Sunday, October 10, 2021

Greek communists honored the exiled martyrs of Gyaros

Hundreds of communists, members and friends of the Communist Party of Greece (KKE) participated in an emotional event in Gyaros island (also known as Gioura), honoring the memory of the thousands of exiled communists and left political dissidents who were imprisoned there from 1948 to 1974.

The event, which took place on Saturday 9 October, was organized by the KKE Party Organization of Attica. 
“We came to this “island of death” to honor and “talk” to the martyrs and heroes of the struggle. To tell them that we do not forget them. We do not forget what happened in Gioura. That we are proud of their invaluable contribition, their heroism, their unwavering faith in the KKE and its aims, for their sacrifice. To tell them that their sacrifice was not in vain. They live and will always live in our hearts”, stressed among others in his speech Dimitris Gontikas, member of the CC of the KKE.

From his side, Iasonas Fanos, member of the Central Council of the Communist Youth (KNE) underlined: “We, the members of KNE, stand with deep emotion, modesty and absolute respect”.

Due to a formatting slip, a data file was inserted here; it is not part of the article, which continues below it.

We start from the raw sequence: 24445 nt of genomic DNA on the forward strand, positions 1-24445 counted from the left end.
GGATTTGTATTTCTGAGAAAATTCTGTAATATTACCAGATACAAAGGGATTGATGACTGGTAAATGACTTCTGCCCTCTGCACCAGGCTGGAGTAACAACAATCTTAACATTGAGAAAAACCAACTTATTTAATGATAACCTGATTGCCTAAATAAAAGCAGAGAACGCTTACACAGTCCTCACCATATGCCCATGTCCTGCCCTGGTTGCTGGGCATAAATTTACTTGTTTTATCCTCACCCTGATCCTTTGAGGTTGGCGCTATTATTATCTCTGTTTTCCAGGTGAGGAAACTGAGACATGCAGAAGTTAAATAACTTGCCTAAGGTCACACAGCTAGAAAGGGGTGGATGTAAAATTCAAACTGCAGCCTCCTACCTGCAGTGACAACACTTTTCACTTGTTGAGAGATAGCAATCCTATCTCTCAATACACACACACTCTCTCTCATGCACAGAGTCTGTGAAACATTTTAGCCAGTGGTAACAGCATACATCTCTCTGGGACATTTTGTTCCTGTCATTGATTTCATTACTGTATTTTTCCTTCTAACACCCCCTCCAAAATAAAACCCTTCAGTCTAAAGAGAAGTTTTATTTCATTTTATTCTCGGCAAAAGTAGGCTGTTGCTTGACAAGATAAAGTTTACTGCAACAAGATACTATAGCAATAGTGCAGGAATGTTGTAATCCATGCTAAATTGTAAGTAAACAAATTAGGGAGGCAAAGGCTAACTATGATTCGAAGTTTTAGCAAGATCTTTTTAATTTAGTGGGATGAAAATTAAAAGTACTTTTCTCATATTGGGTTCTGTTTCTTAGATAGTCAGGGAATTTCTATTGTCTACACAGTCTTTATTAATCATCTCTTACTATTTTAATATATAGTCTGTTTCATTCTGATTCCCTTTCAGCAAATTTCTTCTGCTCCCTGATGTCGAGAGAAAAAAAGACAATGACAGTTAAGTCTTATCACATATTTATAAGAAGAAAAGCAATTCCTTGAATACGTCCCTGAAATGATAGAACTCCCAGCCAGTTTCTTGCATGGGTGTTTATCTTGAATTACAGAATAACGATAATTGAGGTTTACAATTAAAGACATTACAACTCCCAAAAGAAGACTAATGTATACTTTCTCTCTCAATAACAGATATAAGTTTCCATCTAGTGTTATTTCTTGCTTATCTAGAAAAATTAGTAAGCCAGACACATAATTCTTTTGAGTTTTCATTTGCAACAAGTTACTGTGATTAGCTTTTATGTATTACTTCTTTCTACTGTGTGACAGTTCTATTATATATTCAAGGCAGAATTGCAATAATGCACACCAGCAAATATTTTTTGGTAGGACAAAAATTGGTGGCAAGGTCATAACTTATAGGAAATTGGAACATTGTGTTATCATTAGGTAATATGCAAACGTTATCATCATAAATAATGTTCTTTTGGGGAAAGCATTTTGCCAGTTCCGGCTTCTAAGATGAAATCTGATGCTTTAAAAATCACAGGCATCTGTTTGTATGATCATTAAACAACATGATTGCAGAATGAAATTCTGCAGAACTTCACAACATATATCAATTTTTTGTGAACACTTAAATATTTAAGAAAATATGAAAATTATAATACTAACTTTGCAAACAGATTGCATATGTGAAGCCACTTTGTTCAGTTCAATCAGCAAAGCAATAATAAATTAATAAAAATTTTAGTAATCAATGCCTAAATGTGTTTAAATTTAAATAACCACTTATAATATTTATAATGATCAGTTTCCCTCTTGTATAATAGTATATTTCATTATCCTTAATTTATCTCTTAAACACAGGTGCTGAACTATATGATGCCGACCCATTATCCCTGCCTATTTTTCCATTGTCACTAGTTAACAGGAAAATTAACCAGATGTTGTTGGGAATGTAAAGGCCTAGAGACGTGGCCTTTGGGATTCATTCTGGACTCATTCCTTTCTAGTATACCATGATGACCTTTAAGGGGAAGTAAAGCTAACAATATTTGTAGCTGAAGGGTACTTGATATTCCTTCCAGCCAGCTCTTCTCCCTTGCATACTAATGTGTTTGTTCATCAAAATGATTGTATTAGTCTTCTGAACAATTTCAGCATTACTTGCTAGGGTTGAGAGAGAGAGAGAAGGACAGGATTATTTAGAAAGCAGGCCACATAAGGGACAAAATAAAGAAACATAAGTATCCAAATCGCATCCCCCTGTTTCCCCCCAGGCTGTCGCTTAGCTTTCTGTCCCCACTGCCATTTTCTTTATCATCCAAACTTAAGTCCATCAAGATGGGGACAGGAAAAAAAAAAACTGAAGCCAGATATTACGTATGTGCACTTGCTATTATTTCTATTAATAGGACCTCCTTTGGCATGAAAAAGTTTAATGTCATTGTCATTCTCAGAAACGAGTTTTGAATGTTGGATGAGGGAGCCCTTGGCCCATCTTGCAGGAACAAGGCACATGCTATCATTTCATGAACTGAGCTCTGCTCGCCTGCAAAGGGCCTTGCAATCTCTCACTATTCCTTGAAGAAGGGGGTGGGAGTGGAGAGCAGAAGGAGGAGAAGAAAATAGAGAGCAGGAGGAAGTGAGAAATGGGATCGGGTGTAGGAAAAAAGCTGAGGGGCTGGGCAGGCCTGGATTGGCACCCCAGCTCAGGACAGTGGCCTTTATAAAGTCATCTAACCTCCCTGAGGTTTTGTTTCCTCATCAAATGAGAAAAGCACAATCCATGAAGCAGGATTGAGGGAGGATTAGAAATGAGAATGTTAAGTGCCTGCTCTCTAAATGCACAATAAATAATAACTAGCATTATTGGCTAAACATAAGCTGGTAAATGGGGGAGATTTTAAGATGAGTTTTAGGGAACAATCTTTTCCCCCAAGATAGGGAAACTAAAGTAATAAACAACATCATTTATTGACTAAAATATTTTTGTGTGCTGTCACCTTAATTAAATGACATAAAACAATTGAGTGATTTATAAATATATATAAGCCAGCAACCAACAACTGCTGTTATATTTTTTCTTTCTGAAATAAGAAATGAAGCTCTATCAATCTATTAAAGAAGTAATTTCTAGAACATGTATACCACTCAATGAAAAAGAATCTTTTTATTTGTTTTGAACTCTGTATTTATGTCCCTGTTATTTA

Wreaths were laid by Nikos Sofianos, member of the Political Bureau of the CC of the KKE, Nikos Abatielos, Secretary of the CC of KNE and other KNE Organizations from Athens.

The event also included by a short music tribute with Mikis Theodorakis' songs.

Gyaros, also known as Gioura (Yura), covers an area of 17 square kilometres is an arid, deserted island in the northern Cyclades, situated 9 nautical miles from the closest island of Syros. It is not accidental that Gyaros has been named the “Island of Death” or, otherwise, the "Island of the Devil".

For 21 years, this small island, alongside Makronissos, became the place of exile, imprisonment and inhumane torture for approximately 20,000 communists and leftist political dissidents during the period 1947-1952, 1955-1961, 1967-1974. 

The first 551 prisoners arrived in Gyaros on July 11, 1947 and until September, there were more than 7,000 inmates. It is characteristic that in the first years of the island's operation as a prison, there was no infrastructure at all, with the exiled prisoners living in tents, under severely miserable conditions.

In 2019, a monument called "Rogmi" (Fracture), designed by the sculptor Manolis Myrodias, was unveiled during a special event organized by the KKE.